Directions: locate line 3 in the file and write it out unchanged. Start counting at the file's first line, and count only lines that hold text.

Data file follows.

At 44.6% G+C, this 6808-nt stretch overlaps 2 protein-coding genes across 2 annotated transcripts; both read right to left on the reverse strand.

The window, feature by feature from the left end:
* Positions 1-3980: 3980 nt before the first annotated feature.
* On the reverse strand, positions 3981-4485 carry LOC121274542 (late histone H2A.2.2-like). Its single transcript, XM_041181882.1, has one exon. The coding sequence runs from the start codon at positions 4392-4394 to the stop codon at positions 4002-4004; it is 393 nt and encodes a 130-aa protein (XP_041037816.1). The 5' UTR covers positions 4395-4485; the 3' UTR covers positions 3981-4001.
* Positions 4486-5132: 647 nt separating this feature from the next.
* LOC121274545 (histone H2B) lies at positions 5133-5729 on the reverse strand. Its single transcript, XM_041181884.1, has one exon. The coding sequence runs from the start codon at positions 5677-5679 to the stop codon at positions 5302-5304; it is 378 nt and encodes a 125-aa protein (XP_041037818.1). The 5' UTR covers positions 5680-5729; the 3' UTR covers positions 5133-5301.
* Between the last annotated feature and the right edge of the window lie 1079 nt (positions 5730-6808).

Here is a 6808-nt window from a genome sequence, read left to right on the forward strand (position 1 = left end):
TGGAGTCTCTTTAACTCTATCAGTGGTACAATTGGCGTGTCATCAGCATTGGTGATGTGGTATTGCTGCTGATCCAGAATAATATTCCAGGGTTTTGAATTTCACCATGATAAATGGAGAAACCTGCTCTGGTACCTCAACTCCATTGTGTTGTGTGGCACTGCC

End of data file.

* Positions 1-3980: 3980 nt before the first annotated feature.